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Firefighters come in all shapes and sizes. Firefighters are recruited from diverse backgrounds, genders, and cultural backgrounds, Firefighters become firefighters for various reasons, but the one trait firefighters hold in common is courage. Tackling a raging fire, arriving at a brutal car accident, responding to a 911 COVID call, or providing critical guidance during a natural disaster is not for the faint of heart. Firefighters have an innate audacity to face the unknown taming any situation with genuine concern and care for people’s safety and well-being. Some firefighters will tell you they have always been drawn to this service, and other firefighters will share a childhood memory or life event that inspired them to join a fire bureau.

The early memories of Portland Firefighter Lisa Knight were both frightening and reassuring. A single spark from their woodstove ignited her mother’s clothing, but a 911 call brought the Fire Department to the rescue in her childhood home, saving Lisa’s mother. Lisa was just eight years old. Lisa’s mother, who survived, suffered burns over forty percent of her body. The fire was a life-changing event for this young girl who grew up outside of Sandy, Oregon. Lisa was grateful to the Firefighters and Paramedics. “I recall seeing how carefully and thoughtfully the paramedic treated my mom.” “It was that event that shaped my commitment to help people” shared Firefighter Lisa Knight in a recent interview. “It is the toughest and yet most rewarding job I have ever had,” Lisa shared. “You get to help people in our community and some on the worst possible day of their life to bring compassion and genuine care.”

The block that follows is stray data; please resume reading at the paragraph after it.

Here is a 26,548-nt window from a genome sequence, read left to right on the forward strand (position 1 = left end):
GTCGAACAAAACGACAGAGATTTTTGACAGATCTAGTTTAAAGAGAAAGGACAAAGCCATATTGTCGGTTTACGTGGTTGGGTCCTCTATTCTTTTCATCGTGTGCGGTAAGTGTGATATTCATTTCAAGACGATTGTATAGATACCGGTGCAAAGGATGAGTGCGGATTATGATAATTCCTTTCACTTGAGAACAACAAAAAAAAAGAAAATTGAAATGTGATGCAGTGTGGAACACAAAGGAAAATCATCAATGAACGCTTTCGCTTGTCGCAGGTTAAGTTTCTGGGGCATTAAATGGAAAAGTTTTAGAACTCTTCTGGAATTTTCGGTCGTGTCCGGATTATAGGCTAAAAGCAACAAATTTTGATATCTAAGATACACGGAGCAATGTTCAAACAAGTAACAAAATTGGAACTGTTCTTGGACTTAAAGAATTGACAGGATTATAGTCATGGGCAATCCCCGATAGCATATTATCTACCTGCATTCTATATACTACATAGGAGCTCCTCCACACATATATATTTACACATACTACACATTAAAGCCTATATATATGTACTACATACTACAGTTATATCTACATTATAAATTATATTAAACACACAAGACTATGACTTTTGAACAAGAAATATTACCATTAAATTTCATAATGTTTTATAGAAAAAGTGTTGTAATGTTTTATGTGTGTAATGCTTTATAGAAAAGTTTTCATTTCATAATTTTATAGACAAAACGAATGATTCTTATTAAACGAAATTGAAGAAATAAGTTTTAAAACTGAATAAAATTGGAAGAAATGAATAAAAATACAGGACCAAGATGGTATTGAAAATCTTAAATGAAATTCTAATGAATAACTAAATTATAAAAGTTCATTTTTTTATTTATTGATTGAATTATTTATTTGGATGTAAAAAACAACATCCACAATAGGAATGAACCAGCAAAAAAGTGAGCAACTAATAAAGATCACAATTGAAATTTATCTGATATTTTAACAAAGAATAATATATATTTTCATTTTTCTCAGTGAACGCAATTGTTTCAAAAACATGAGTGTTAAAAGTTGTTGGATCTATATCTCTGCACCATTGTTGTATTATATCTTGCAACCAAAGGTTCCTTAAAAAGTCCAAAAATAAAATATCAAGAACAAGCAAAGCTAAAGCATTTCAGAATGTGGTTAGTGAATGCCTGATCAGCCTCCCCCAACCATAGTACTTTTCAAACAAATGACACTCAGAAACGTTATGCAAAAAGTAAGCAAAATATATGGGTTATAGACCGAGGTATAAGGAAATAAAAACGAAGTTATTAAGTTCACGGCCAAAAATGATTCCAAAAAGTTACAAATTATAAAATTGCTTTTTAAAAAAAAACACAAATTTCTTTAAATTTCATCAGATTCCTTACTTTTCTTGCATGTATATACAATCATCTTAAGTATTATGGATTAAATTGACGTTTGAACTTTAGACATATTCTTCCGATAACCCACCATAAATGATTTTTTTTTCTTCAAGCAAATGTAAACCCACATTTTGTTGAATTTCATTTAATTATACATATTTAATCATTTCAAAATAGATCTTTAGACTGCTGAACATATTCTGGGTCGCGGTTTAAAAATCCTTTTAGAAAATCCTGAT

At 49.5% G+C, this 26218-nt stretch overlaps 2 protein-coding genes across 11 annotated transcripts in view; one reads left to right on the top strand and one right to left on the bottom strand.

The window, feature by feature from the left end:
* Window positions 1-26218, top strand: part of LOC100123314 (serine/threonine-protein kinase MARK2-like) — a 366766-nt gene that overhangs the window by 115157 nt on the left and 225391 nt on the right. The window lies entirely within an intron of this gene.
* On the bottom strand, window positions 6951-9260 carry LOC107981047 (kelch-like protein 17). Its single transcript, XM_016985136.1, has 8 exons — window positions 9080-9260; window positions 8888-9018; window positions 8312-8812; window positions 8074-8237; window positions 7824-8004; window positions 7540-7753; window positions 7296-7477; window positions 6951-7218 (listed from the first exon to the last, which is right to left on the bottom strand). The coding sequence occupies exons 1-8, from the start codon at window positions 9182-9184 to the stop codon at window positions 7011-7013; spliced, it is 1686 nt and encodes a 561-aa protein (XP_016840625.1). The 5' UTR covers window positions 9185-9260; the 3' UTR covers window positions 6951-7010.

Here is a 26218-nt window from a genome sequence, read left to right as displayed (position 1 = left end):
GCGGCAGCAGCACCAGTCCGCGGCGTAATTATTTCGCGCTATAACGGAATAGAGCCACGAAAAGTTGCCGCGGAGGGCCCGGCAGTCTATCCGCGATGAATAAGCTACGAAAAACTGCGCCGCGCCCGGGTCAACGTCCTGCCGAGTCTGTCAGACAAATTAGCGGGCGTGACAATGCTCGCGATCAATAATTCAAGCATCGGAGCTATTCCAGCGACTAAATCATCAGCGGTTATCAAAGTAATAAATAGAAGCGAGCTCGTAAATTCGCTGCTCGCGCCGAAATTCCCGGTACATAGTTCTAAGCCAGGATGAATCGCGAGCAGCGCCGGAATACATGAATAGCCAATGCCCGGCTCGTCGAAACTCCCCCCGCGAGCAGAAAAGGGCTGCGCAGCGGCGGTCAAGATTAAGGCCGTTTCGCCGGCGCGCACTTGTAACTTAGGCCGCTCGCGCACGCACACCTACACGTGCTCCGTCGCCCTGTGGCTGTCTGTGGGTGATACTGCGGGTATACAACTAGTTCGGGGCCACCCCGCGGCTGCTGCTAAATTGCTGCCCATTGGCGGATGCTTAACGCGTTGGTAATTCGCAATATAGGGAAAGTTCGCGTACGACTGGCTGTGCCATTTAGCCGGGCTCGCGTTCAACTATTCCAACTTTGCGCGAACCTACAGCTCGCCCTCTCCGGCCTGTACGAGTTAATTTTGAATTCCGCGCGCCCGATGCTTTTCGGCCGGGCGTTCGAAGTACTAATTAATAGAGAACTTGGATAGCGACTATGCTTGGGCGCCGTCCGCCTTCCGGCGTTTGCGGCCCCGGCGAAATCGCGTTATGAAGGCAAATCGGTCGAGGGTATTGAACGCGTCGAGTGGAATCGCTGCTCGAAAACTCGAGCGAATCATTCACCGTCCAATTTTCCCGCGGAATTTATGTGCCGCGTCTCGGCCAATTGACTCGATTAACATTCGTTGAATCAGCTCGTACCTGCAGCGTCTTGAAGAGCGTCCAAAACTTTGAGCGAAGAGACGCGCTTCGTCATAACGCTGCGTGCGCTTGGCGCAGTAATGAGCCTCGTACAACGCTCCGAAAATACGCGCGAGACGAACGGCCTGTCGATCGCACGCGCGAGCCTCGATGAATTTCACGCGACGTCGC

Firefighter Lisa Knight has served Portland citizens since 2002, much of that time on Engine 14 in the NE Concordia/ Alberta area. When you meet and engage with a person like Lisa, it is no surprise that she was named 2019 Portland Firefighter of the Year. Lisa serves as a role model to others through her strong work ethic, unending positivity, generosity, and kindness. Beloved and respected by her peers, Lisa speaks through her actions, with a long history of outstanding firefighting and prolific volunteer work. A natural teacher and mentor, Lisa is one of the founders of the Portland Metro Fire Camp, which offers young women a chance to explore a firefighting career. “I encourage girls to start when they are young to eat right and engage in physical fitness.” “I also encourage young people from diverse backgrounds to stick with their schooling to be able to tackle the rigor of Firefighting and paramedic training.” “Firefighter training involves a little bit of science and a whole lot of utilizing what is memorized during a time of crisis.”

Lisa’s compassion for people and passion for serving does not just reside at the firehouse. Lisa has also been a camp counselor at Muscular Dystrophy Association’s summer camp, a formal mentor for newly hired firefighters at Portland Fire, a Trainer at the academy, and a union representative. Lisa appreciates the camaraderie and support of fellow firefighters. “We all hold each other accountable not only to the Portland Fire Bureau but with its broader mission to the diverse communities of Portland.”